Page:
In the past (pre-COVID) this shooting event typically fills-up very quickly after sending notices to the past participants on their email group. If you want to sign up, request more information, or get on their notification list send Jay an email (see below) and he will get you squared away. The registration fee will cover your participation, a commemorative match T-shirt AND lunch!  

The Event: This is a family-oriented shoot featuring both life size and moving targets. It is designed to simulate events encountered on an African Safari. Targets will be scored, and times will be announced, but since prizes are awarded by random drawing, you will be competing purely for the glory of sport! There is however a beautiful First Place-Overall trophy that will be awarded. Participants will be expected to cheerfully help with reset of targets, powering the moving targets and any other menial labor that may be necessary for the greater good. ALL shooters must be at least 18 years old and pre-registered. There is a $30 participation fee which will also entitle you to lunch and a commemorative match shirt.

The Guns: This is a big bore, dangerous game rifle shoot. Essentially .375/9.3 caliber or larger cartridges in single shot, bolt action or double rifles with minimum muzzle energy of approximately 4000 ft/lb. If you have an antique double rifle in a smaller caliber that is capable of taking big game, then bring it!  Paradox guns firing single lead balls will also be allowed. Sorry, but no handguns, pump, or semi-automatic firearms. You will need about 30 rounds of ammunition.


The Rules: All guns will be placed in the racks with actions open. When it is your turn to shoot, you will be directed to get your rifle by the range master. SAFETY AND MUZZLE CONTROL ARE NON-NEGOTIABLE!   The start position will generally be low ready with a round in the chamber, finger off the trigger and the safety on, unless otherwise directed by range staff. A range master “PH” will always stay beside you while on the course. On most stages, there will be a limited amount of ammunition allowed in your gun when starting the stage, extra rounds will have to be loaded from the belt, pocket, butt stock etc. We reserve the right to change the course of fire based on our disposition, your disposition, the untimely demise of the targets, comments from the peanut gallery, weather or whatever other factors may be present. All distances are approximate and subject to change.

The Course of fire: Shooting positions will vary from standing on your hind legs and shooting offhand, to kneeling or seated. Frequently it will be a combination of positions. Some stages may require the use of shooting sticks which will be provided. Many stages will require you to fire at a target, move to another spot, reload, and then fire at a second target.  All movement will be done with an empty gun and all reloading will be done once you are safely at the next shooting position. If you have any physical issues that preclude a certain activity, we will cheerfully accommodate you.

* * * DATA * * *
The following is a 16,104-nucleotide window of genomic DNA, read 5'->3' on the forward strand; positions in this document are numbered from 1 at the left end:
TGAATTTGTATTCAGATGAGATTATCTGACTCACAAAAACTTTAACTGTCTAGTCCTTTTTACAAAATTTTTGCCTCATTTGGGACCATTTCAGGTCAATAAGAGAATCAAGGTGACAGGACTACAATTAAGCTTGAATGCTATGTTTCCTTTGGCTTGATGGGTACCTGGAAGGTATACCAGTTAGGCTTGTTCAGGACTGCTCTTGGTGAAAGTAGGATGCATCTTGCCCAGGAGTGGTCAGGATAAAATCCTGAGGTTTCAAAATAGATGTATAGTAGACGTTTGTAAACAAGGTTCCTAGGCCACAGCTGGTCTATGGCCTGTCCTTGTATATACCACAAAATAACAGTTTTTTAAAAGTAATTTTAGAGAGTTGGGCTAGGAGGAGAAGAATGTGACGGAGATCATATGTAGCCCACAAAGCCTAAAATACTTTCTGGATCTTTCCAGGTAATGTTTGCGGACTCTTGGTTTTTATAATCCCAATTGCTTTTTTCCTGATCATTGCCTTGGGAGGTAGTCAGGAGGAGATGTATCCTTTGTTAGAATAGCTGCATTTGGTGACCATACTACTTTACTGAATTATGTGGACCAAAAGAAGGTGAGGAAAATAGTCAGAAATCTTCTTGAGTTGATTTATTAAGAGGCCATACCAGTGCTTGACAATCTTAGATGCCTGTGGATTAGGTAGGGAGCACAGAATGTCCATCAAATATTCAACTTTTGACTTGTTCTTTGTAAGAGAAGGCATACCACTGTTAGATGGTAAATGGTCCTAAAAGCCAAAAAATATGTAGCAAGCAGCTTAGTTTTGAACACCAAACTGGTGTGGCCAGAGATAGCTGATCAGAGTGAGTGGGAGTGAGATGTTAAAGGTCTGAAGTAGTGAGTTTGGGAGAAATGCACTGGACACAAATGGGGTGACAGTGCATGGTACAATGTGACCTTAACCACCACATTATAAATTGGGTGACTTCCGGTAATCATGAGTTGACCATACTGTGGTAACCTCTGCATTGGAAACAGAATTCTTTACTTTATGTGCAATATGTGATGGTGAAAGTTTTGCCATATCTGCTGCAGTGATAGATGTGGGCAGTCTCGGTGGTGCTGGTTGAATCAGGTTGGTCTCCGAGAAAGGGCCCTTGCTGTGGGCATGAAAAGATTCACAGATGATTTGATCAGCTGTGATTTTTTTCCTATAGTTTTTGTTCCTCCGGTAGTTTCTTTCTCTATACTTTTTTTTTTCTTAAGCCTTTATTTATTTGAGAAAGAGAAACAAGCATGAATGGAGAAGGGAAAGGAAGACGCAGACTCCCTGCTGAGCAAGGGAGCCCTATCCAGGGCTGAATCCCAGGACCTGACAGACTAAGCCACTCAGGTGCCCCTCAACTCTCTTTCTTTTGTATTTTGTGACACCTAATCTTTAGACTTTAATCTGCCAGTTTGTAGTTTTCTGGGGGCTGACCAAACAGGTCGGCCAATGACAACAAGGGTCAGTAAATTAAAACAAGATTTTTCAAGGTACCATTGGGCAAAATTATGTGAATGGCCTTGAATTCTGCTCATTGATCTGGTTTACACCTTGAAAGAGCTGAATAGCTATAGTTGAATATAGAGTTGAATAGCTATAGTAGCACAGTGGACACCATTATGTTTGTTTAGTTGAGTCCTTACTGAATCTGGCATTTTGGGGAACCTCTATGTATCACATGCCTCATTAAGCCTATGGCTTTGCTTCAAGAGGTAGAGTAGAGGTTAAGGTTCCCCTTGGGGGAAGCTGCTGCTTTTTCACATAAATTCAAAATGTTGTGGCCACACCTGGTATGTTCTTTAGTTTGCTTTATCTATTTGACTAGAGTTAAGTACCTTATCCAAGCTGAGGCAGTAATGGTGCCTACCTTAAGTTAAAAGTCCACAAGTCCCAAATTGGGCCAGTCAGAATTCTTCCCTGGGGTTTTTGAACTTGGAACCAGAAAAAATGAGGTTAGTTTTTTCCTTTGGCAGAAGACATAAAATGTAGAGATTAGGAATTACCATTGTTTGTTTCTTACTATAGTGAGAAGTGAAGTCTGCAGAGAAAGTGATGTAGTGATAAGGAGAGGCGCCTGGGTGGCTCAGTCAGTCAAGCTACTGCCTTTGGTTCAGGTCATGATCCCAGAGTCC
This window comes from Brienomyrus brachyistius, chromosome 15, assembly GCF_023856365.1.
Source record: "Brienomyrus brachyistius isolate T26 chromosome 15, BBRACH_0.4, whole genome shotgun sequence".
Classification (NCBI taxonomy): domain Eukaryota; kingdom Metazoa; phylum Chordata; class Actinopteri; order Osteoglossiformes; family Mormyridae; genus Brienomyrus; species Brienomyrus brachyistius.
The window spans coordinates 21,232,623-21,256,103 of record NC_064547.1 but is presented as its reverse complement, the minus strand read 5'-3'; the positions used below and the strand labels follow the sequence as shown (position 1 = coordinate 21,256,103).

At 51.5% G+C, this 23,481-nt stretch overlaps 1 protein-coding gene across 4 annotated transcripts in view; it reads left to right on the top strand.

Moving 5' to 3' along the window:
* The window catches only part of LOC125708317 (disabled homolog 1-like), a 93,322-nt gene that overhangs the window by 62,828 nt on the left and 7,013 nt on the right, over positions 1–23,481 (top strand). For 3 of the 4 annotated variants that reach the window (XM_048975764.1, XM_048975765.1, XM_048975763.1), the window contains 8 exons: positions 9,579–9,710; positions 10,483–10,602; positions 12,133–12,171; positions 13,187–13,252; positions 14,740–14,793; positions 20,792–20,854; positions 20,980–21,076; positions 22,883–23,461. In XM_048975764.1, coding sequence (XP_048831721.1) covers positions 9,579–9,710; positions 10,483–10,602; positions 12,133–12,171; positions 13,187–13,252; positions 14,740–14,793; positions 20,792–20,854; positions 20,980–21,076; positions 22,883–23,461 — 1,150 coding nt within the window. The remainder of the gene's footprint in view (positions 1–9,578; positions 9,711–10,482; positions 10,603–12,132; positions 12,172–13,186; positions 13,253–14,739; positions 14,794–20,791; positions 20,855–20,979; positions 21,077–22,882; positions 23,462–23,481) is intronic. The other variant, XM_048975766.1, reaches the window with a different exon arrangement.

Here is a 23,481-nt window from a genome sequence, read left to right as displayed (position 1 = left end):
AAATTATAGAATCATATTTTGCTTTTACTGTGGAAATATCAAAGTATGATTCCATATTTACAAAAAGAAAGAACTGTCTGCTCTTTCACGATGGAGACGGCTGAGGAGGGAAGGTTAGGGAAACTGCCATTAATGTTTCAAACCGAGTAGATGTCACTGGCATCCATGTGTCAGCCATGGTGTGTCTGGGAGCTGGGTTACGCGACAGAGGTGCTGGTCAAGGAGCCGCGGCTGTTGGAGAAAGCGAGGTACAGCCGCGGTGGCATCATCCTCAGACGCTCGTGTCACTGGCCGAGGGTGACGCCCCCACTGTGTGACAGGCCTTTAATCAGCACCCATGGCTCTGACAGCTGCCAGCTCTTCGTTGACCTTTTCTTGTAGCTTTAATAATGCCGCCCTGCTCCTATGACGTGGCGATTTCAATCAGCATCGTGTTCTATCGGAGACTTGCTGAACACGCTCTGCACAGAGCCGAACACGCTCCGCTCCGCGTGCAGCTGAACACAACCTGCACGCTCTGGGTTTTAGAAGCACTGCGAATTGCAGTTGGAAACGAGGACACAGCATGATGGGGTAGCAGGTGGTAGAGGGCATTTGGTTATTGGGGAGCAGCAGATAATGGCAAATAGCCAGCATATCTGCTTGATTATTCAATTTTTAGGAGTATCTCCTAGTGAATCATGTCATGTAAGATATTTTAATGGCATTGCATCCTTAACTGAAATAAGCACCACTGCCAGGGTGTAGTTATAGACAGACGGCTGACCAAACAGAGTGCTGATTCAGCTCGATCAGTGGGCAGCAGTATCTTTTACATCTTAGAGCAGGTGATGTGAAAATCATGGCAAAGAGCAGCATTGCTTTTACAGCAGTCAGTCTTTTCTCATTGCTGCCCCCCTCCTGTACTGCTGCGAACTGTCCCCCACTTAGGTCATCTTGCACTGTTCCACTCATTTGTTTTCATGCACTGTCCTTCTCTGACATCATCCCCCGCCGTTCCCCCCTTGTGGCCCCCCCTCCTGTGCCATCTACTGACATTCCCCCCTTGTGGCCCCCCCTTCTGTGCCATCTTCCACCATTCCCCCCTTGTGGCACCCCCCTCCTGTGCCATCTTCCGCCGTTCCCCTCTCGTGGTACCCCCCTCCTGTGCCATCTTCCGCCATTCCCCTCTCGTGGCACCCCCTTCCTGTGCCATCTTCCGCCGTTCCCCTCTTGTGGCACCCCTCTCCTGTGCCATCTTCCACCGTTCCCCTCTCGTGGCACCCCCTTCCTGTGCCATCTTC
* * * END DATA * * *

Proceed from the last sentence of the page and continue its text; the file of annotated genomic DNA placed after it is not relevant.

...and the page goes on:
The 10-stage course is specifically designed to NOT favor any particular style of rifle or sight system.  Distances will vary between 5 and 75+ yards. Targets will vary from life-size broadside buffalo and elephant heads to clay birds, water jugs and steel gongs.

Location: Libby Shooting Sports Complex on Farm to Market Road across from the Libby Airport.

Shooting starts at 8 am SHARP!   Please arrive plenty early to check in and get setup. Remember to bring lawn chairs, hat and sunscreen, snack food and drinks (NO ALCOHOL ON RANGE PROPERTY).  Lunch and a T-shirt are included with the $30 registration fee. Additional lunches for guests are available at $10 each and MUST be prepaid with registration.

Please email to sign up or request more information.

Directions from Libby: Take Hwy 2 east about 3 miles from town. As the highway starts up a steep hill in front of you, watch for Bowker Road at the bottom of the hill on your LEFT side. Take Bowker about 100 yards to the intersection with State Rd 482 (Farm to Market Road). Turn RIGHT on 482 and go 3.5 miles to the range which will be on your left. If you get to the airport you have just passed the range.

Directions from Kalispell: HWY 2: as you come down the steep hill entering Libby, turn RIGHT on Bowker. Take Bowker about 100 yards to the intersection with State Road 482 (Farm to Market Road). Turn RIGHT on 482 and go 3.5 miles to the range which will be on your left. If you get to the airport you have just passed the range.

Airports: For those who are flying from out of state, the nearest airport is in Kalispell, MT about 100 miles away. The cheapest airport to fly into will probably be Spokane, WA about 180 miles away. 

Amtrak: Serves Libby MT.

Car rentals: Available through Libby Auto Sales at 406-293-7717 or Timberline Ford/Dodge at 406-293-4128 

Local motels:  406-293-7711      406-293-8831    406-293-2092
Evergreen Motel     406-293-4178

Please email  to sign up or request more information. FYI, during the past events space has been very limited!